Terry C. Johnston

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Terry C. Johnston (1 January 1947-25 March 2001) was an American Western fiction author who wrote 31 novels and had more than 10 million books in print.[1]

Background[edit]

He was born in Arkansas City, Kansas.[2] His parents were a junior college president and a teacher. He gained a BA from Central State University in Edmond, Oklahoma.[1] As a young man, he traveled and worked various jobs, all the while becoming a student of the Old West. Johnston published his first novel, Carry the Wind, in 1982 after it had been rejected by 29 publishers;[1] it won the Western Writers of America's Medicine Pipe Bearer's Award.[2] Johnston wrote his first novel while he worked as a lease manager for Northwest Auto in Thornton, Colorado, using the company's word processor after work to write, sometimes working through the night.[citation needed] He settled near Billings, Montana.

Major works[edit]

Johnston is best known for two major works: a series of nine historical novels spanning the Rocky Mountain Fur Trade era and its eventual demise told through the eyes of the protagonist, Titus "Scratch" Bass.;[2] and a larger number of novels about the Indian wars of the West, the Plainsmen Series, following the conflicts through protagonist Seamus Donegan. Another series of books was based on a possibly true story of a relationship General Custer had with a Cheyenne girl.[3]

Death and legacy[edit]

Johnston said to his wife that he felt when he killed off Scratch or when Scratch died he wouldn't last too long afterwards, and he died of colon cancer on March 25, 2001, only a month after being diagnosed.[1] In his memory The Terry C. Johnston Memorial Scholarship Fund was established at Montana State University – Billings, as well as donations made to the Custer Battlefield Preservation Committee and the National Colorectal Cancer Research Alliance.[2]

Personal life[edit]

He was married three times. His first wife was Doris (Howard) with whom he had one son (Joshua); they divorced in 1982.[1] Johnston's second wife was Rhonda (Hill) Stacy with whom he had one son (Noah) and one daughter (Erinn).[citation needed] His third wife was Vanette.[1]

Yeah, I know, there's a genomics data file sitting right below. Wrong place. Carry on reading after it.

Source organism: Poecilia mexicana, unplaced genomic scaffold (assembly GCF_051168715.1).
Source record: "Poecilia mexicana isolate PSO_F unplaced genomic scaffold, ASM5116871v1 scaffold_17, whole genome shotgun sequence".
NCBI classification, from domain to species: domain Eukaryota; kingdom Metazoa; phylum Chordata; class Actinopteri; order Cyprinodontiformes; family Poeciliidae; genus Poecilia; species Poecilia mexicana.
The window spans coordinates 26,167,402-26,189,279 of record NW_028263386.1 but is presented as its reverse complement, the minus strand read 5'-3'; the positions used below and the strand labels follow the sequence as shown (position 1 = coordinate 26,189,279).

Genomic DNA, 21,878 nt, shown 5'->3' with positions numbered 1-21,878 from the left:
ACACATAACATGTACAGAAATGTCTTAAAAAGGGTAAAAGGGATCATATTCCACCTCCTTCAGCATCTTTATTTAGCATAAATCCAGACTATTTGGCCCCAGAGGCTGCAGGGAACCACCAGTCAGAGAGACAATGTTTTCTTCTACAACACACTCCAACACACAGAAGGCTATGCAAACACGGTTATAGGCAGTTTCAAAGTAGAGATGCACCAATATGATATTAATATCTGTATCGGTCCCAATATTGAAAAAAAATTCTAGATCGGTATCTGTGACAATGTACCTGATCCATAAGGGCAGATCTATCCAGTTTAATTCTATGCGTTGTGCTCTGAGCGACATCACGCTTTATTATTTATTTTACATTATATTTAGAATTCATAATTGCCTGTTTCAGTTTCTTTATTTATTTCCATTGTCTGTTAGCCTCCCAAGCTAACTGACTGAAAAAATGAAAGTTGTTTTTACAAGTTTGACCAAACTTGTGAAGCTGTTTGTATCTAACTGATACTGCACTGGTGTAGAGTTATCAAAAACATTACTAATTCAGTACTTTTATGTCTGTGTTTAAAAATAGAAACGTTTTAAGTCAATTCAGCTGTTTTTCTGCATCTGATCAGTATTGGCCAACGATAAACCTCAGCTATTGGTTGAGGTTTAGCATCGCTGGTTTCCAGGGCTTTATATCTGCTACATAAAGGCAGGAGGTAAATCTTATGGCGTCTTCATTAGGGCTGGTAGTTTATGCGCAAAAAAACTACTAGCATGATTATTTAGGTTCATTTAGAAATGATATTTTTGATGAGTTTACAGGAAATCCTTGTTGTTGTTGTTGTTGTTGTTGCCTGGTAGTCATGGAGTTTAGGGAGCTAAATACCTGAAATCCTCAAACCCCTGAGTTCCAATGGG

Published work[edit]

Bass/Paddock Trilogy (Bass' middle years)

  • Carry the Wind (1982)
  • Borderlords (1985)
  • One-Eyed Dream (1988)

Son of the Plains (Custer novels)

  • Long Winter Gone (1990)
  • Seize the Sky (1991)
  • Whisper of the Wolf (1991)

Jonas Hook

  • Cry of the Hawk (1992)
  • Winter Rain (1993)
  • Dream Catcher (1994)

Titus Bass
(Bass' early years)

  • Dance on the Wind (1995)
  • Buffalo Palace (1996)
  • Crack in the Sky (1997)

(Bass' latter years)

  • Ride the Moon Down (1998)
  • Death Rattle (1999)
  • Wind Walker (2001)

The Plainsmen Series

  • Sioux Dawn: The Fetterman Massacre, 1866 (1990)
  • Red Cloud's Revenge: Showdown on the Northern Plains, 1867 (1990)
  • The Stalkers: The Battle of Beecher Island, 1868 (1990)
  • Black Sun: The Battle of Summit Springs, 1869 (1991)
  • Devil's Backbone: The Modoc War, 1872-3 (1991)
  • Shadow Riders: The Southern Plains Uprising, 1873 (1991)
  • Dying Thunder: The Fight at Adobe Walls and the Battle of Palo Duro Canyon-1876-1875 (1992)
  • Blood Song: The Battle of Powder River and the Beginning of the Great Sioux War of 1876 (1992)
  • Reap the Whirlwind: The Battle of the Rosebud, June 1876 (1994)
  • Trumpet on the Land: The Aftermath of Custer's Massacre, 1876 (1995)
  • A Cold Day in Hell: The Dull Knife Battle, 1876 (1995)
  • Wolf Mountain Moon: The Battle of the Butte, 1877 (1997)
  • Ashes of Heaven: The Lame Deer Fight-May 7, 1877 and the End of the Great Sioux War (1998)
  • Cries from the Earth: The Outbreak of the Nez Perce War and the Battle of White Bird Canyon June 17, 1877 (1999)
  • Lay the Mountains Low: The Flight of Nez Perce from Idaho and the Battle of the Big Hole, August 9–10, 1877 (2000)
  • Turn the Stars Upside Down: The Last Days and Tragic Death of Crazy Horse (2001)

References[edit]

  1. ^ a b c d e f Oliver, Myrna (29 March 2001). "Terry Johnston; Wrote Historic Novels of Old West". Los Angeles Times. Retrieved 8 March 2011. 
  2. ^ a b c d "Terry C. Johnston Short Bio". MSU Billings. Retrieved 8 March 2011. 
  3. ^ Tutt, Bob (27 April 1990). "Custer and his Cheyenne wife/Novelist bases his fiction on facts". Houston Chronicle. Retrieved 8 March 2011. 

External links[edit]